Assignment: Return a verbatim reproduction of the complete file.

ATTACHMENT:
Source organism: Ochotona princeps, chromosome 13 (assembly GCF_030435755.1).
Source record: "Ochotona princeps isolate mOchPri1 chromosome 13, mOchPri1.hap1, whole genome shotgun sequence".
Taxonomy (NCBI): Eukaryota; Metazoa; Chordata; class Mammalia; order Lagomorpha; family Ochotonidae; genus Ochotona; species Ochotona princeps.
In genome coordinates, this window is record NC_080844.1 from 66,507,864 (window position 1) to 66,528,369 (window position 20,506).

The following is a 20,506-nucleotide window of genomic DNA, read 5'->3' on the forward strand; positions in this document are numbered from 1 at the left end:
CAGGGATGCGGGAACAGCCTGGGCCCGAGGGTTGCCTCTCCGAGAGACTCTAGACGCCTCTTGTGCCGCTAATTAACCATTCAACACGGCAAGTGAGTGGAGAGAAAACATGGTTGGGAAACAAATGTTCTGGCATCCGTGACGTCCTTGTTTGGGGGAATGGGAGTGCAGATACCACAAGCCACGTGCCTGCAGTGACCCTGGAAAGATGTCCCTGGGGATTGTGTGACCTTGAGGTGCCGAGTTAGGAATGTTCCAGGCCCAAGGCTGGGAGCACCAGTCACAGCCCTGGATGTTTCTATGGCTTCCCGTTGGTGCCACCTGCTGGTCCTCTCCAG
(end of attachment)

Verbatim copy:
Source organism: Ochotona princeps, chromosome 13 (assembly GCF_030435755.1).
Source record: "Ochotona princeps isolate mOchPri1 chromosome 13, mOchPri1.hap1, whole genome shotgun sequence".
Taxonomy (NCBI): Eukaryota; Metazoa; Chordata; class Mammalia; order Lagomorpha; family Ochotonidae; genus Ochotona; species Ochotona princeps.
In genome coordinates, this window is record NC_080844.1 from 66,507,864 (window position 1) to 66,528,369 (window position 20,506).

The following is a 20,506-nucleotide window of genomic DNA, read 5'->3' on the forward strand; positions in this document are numbered from 1 at the left end:
CAGGGATGCGGGAACAGCCTGGGCCCGAGGGTTGCCTCTCCGAGAGACTCTAGACGCCTCTTGTGCCGCTAATTAACCATTCAACACGGCAAGTGAGTGGAGAGAAAACATGGTTGGGAAACAAATGTTCTGGCATCCGTGACGTCCTTGTTTGGGGGAATGGGAGTGCAGATACCACAAGCCACGTGCCTGCAGTGACCCTGGAAAGATGTCCCTGGGGATTGTGTGACCTTGAGGTGCCGAGTTAGGAATGTTCCAGGCCCAAGGCTGGGAGCACCAGTCACAGCCCTGGATGTTTCTATGGCTTCCCGTTGGTGCCACCTGCTGGTCCTCTCCAG